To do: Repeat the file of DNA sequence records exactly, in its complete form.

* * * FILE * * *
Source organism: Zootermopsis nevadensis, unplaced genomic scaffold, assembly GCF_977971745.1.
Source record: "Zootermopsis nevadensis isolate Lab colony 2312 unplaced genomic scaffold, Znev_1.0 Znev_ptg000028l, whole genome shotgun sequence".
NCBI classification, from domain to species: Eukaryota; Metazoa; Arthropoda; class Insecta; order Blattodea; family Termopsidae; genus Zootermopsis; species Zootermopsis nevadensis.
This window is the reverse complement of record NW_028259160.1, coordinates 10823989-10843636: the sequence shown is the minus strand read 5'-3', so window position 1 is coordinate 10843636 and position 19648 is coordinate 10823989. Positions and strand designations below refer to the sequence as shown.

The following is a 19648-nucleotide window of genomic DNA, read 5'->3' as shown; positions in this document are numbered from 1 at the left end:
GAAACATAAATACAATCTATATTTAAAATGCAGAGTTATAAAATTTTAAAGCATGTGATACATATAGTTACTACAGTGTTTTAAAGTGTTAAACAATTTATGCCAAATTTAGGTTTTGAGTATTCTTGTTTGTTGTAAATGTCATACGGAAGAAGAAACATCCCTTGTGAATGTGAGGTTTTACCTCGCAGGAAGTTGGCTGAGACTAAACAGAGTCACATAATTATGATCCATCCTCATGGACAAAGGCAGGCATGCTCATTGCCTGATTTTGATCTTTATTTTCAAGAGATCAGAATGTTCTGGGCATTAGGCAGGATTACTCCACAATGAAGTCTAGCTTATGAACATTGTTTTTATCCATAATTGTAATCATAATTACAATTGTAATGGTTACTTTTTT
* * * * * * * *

Source organism: Zootermopsis nevadensis, unplaced genomic scaffold, assembly GCF_977971745.1.
Source record: "Zootermopsis nevadensis isolate Lab colony 2312 unplaced genomic scaffold, Znev_1.0 Znev_ptg000028l, whole genome shotgun sequence".
NCBI classification, from domain to species: Eukaryota; Metazoa; Arthropoda; class Insecta; order Blattodea; family Termopsidae; genus Zootermopsis; species Zootermopsis nevadensis.
This window is the reverse complement of record NW_028259160.1, coordinates 10823989-10843636: the sequence shown is the minus strand read 5'-3', so window position 1 is coordinate 10843636 and position 19648 is coordinate 10823989. Positions and strand designations below refer to the sequence as shown.

The following is a 19648-nucleotide window of genomic DNA, read 5'->3' as shown; positions in this document are numbered from 1 at the left end:
GAAACATAAATACAATCTATATTTAAAATGCAGAGTTATAAAATTTTAAAGCATGTGATACATATAGTTACTACAGTGTTTTAAAGTGTTAAACAATTTATGCCAAATTTAGGTTTTGAGTATTCTTGTTTGTTGTAAATGTCATACGGAAGAAGAAACATCCCTTGTGAATGTGAGGTTTTACCTCGCAGGAAGTTGGCTGAGACTAAACAGAGTCACATAATTATGATCCATCCTCATGGACAAAGGCAGGCATGCTCATTGCCTGATTTTGATCTTTATTTTCAAGAGATCAGAATGTTCTGGGCATTAGGCAGGATTACTCCACAATGAAGTCTAGCTTATGAACATTGTTTTTATCCATAATTGTAATCATAATTACAATTGTAATGGTTACTTTTTT